Mordechai Still Hopeful Despite Crackdown

        The head of Prison Services in Israel has determined that there is no longer a need to hold Mordechai Vanunu in conditions of separation. But Vanunu is still considered a security prisoner, with all the pertinent implications. Under the present circumstances we must also weigh the country's security needs, which preclude his release.

        --March 16 letter to Nicholas and Mary Eoloff from David Bar-Illan, communications director for Israeli Prime Minister Benjamin Netanyahu.

       A year after the denial of his bid for parole, Mordechai Vanunu remains an inmate of Israel's Ashkelon Prison, no less isolated from the outside world than he was during his 11 1/2 years of solitary confinement.

        Despite a governmental ruling that permits him to mingle with other prisoners, authorities continue to censor his mail and sometimes return packages unopened, to restrict visits to members of his immediate family, and to deny privileges routinely accorded to murderers, rapists, and other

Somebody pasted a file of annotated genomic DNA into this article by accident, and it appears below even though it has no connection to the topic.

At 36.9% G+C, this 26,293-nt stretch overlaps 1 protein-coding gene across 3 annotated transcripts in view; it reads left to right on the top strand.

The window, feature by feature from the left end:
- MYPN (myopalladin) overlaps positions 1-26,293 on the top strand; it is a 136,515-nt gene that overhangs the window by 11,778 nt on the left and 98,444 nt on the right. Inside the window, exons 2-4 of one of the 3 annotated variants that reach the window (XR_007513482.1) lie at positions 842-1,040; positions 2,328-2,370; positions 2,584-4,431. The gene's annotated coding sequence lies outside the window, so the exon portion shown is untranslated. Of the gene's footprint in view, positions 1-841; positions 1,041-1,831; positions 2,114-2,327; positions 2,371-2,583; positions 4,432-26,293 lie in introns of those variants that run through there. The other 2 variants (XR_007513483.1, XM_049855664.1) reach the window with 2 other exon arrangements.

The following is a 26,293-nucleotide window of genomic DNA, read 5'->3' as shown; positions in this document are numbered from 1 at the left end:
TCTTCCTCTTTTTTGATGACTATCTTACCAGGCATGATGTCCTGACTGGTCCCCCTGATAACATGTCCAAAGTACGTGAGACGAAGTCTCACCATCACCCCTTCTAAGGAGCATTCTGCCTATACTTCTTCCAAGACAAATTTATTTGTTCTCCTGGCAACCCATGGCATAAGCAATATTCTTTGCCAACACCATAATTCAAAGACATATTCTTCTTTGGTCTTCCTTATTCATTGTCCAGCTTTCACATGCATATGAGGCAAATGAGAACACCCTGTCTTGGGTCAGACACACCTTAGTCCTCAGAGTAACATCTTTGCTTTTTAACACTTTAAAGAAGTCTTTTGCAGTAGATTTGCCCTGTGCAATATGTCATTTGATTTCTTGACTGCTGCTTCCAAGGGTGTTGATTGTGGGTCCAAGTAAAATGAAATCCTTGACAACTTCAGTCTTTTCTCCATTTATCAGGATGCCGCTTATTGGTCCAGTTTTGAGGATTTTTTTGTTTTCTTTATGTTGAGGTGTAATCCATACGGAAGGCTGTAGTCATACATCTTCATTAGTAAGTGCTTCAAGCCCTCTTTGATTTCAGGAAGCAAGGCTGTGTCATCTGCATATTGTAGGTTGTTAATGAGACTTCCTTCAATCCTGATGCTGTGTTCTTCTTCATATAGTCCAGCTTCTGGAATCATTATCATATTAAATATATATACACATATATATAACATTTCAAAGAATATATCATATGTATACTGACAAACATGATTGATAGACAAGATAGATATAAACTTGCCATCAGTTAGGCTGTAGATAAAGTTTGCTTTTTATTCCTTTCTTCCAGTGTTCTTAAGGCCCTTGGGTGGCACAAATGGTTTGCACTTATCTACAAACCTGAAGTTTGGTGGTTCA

perpetrators of more serious crimes.
        Vanunu's release from solitary confinement on March 12, 1998, raised hopes that he would soon be on his way to full freedom. But, in rapid succession, he was denied clemency by Israeli President Ezer Weizmann and rejected for parole on grounds that he remained a threat to Israel's
security and foreign policy. (Most prisoners are routinely granted parole in Israel after completing two-thirds of their sentences.)
        Vanunu's appeal of the parole denial was rejected last January by an Israeli court, which upheld the parole board's assertion that Vanunu remains a risk. Meanwhile, a new prison administration has tightened the restrictions on Vanunu's movements in the prison.
        Nicholas and Mary Eoloff of St. Paul, Minnesota, Vanunu's adoptive parents, have asked for State Department help in gaining liberalization of the rules restricting Vanunu's visitors to close relatives. They point out that Marcus Klingberg, recently released after serving 15 years of a
20-year sentence for espionage, regularly received visits from friends and supporters as well as members of his family.
        Despite these circumstances, Vanunu's morale remains high, according to his brother Asher, a Jerusalem teacher, who visits him frequently. The prisoner is maintaining his voluminous correspondence and welcomes letters from abroad. He can be reached at Ashkelon Prison, Ashkelon, Israel.